Zack Rogers, Kinetic Imaging
Arielle Bryant, Cinema Major, Philosophy/Sociology Double Minor,
Jesse Hosick, Cinema Major, English/History Double Minor
Tori Lusik, Cinema Major, Creative Writing/History Minor
Kyle Brady, Cinema Major, Business/Art History
Matt Williams, Cinema/Criminal Justice Double Major
Allen Simmons, Cinema Major, History/Sociology Double Minor
Kirk Kjeldsen, Cinema
Pam Turner, Kinetic Imaging
Lumarium is an interactive sensory environment combining new media and tactility in a non traditional exhibition experience. One night each month, our team will enhance a space with projected imagery, enveloping surround-soundscapes with colored lights programmed to respond to frequency and volume, and handcrafted pillows, enabling participants to bathe in the space’s atmosphere. While galleries and museums have historically discouraged contact between viewer and work, Lumarium blurs exhibited content with its environment, inviting both active engagement and passive immersion. This project will serve as a new gathering point for community engagement in Richmond, offering media artists a chance to submit work that ts an experimental space, and allowing participants removal and repose from their everyday environment.
Marin Leong, Kinetic Imaging
Jackie Lu, Kinetic Imaging
Roya Sodei, Sculpture + Extended Media
Stephen Vitiello, Kinetic Imaging
A Sustainable Digital Art Show
We are an interdisciplinary collective connected by our interest in digital art. Forty-two billion tons of E-waste are shipped illegally to Africa with the hope that they will be recycled. Unfortunately, only a small fraction of waste is reprocessed. The rest rapidly accumulates, polluting the environment with lead and mercury. We will address this problem through an exemplary curated show of digital art that examines the implications of E-waste’s dispersion. Our electronic objects, carefully chosen, are meant to be reintegrated into the art world with a minimal environmental footprint.
Meredith Brindley, Kinetic Imaging
Claudine Reyes, Kinetic Imaging, Mathematics
Illya Lykinin, Kinetic Imaging
Hannah McKalips, Graphic Design
Costantino Toth, Kinetic Imaging, Art History
Marin Leong, Kinetic Imaging, Art History
Kevin Moun, Kinetic Imaging
James Heyes, Kinetic Imaging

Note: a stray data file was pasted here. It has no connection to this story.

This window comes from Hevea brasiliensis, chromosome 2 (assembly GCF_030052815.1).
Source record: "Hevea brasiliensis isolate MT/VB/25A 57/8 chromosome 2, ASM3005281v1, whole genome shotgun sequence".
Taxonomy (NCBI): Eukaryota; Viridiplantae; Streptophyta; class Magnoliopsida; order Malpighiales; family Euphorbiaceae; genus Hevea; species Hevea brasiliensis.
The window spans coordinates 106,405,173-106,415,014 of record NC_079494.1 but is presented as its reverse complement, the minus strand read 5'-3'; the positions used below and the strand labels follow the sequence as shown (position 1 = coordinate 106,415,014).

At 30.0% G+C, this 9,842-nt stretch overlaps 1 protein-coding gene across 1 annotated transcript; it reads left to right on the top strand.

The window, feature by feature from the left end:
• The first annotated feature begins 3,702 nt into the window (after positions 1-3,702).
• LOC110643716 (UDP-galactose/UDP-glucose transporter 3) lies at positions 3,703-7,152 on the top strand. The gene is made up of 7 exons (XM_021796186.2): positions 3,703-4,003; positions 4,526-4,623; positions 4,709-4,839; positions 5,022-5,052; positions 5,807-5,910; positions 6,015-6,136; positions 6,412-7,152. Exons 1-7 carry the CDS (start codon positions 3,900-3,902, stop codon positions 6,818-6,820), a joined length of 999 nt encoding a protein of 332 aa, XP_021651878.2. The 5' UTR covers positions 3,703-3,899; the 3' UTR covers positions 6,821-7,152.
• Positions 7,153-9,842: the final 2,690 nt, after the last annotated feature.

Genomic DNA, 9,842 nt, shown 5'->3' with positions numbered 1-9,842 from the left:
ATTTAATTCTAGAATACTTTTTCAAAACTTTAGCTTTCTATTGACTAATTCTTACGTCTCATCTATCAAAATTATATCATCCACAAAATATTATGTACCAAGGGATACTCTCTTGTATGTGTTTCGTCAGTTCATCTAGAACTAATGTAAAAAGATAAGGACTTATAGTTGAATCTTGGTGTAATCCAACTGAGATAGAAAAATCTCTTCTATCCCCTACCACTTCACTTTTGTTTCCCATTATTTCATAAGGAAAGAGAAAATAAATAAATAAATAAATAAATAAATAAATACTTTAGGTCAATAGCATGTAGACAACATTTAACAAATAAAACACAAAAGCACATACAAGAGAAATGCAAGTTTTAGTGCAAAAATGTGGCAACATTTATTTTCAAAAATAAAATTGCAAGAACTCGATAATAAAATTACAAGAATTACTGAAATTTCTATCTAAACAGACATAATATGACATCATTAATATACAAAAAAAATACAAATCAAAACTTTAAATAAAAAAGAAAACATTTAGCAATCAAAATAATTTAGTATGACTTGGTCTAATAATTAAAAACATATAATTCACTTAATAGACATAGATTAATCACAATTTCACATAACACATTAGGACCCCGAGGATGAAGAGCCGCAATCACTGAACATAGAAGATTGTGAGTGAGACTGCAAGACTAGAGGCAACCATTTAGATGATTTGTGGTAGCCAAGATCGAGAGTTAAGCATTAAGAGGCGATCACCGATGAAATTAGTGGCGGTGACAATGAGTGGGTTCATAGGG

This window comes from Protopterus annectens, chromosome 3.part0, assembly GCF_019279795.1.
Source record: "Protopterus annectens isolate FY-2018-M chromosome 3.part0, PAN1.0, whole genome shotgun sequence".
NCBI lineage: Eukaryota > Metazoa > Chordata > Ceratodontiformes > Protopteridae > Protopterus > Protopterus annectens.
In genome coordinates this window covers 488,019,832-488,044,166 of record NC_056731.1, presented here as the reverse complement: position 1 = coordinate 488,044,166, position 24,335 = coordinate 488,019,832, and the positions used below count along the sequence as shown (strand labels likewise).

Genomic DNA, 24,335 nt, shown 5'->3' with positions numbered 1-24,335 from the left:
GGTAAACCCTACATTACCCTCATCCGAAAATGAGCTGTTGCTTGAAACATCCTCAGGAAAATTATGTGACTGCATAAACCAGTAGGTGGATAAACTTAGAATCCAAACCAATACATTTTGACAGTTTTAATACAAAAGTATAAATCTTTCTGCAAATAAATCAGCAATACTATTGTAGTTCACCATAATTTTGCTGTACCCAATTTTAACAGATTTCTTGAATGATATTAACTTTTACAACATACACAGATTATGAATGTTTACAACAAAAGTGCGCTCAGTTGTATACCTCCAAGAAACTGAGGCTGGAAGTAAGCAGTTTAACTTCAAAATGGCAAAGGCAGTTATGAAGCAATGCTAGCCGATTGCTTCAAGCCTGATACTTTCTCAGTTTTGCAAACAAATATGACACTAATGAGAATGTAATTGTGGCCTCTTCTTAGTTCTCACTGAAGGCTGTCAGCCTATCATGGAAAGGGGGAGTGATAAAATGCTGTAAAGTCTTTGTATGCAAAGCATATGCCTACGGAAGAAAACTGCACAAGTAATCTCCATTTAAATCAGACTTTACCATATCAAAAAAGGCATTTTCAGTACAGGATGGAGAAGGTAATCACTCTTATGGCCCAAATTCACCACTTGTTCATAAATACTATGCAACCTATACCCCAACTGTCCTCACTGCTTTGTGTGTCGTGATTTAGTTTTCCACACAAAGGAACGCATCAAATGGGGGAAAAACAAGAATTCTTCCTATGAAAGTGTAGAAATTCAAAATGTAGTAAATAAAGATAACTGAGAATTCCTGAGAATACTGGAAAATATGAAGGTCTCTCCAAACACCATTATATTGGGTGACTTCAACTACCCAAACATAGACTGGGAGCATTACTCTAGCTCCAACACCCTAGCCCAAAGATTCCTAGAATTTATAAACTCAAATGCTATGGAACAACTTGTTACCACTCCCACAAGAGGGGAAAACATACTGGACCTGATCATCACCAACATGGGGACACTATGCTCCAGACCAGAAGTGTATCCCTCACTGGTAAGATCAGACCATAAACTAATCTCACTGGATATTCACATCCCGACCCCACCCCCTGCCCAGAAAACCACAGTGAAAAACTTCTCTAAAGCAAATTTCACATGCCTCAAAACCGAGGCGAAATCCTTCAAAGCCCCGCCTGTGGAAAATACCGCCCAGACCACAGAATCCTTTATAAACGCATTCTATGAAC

Brianna Ondris, Kinetic Imaging
Stephanie Thulin, Kinetic Imaging
The Unghosting of Black America: An Exploration of the Black Experience and Racial Relations through Visual Poetic Drama
Through the collaborative development of Visual Poetic Drama in a nontraditional theatre space, this project will investigate the portrayal of the black experience in a variety of forms (theatre, literature, and visual art). Investigating the audience response to an often historically blurred past, the project intends to push the boundary of Black storytelling within the Richmond theatrical aesthetic. In examining the idea that our country has moved past racial divides and social erasure, we seek to understand how to contextualize the continued rise in cultural appropriation, police brutality and the ongoing criminalization of the black community.
Mikayla Bartholomew, Theatre Performance
John Tyler Ludwig, English
Malik Sparrow, Kinetic Imaging
Bostin Christopher, Senior Acting Professor
Shifting Focus on Identity, Community & Inclusivity “By what means do you understand yourself in the world?”
By what means does one understand oneself in the world? I will ask this question directly via interviews to those I connect with in Richmond, Baltimore, New Haven, and NYC. I propose filming interviews to be digitally uploaded and accessed through a public website domain. I seek a more direct investment in the arts and creative communities to explore the sociopolitical relevance critiquing the understanding of ‘myself’ and ‘those surrounding me.’ How is an artist’s praxis reframing social change? The anthological videos ultimately serves the public a multicultural and intersectional lens crucial to explore contemporary society.
Aki Vander Laan, Sculpture & Extended Media, Art History
John DiJulio, Photography & Film major
Janelle Proulx, Department of Photography & Film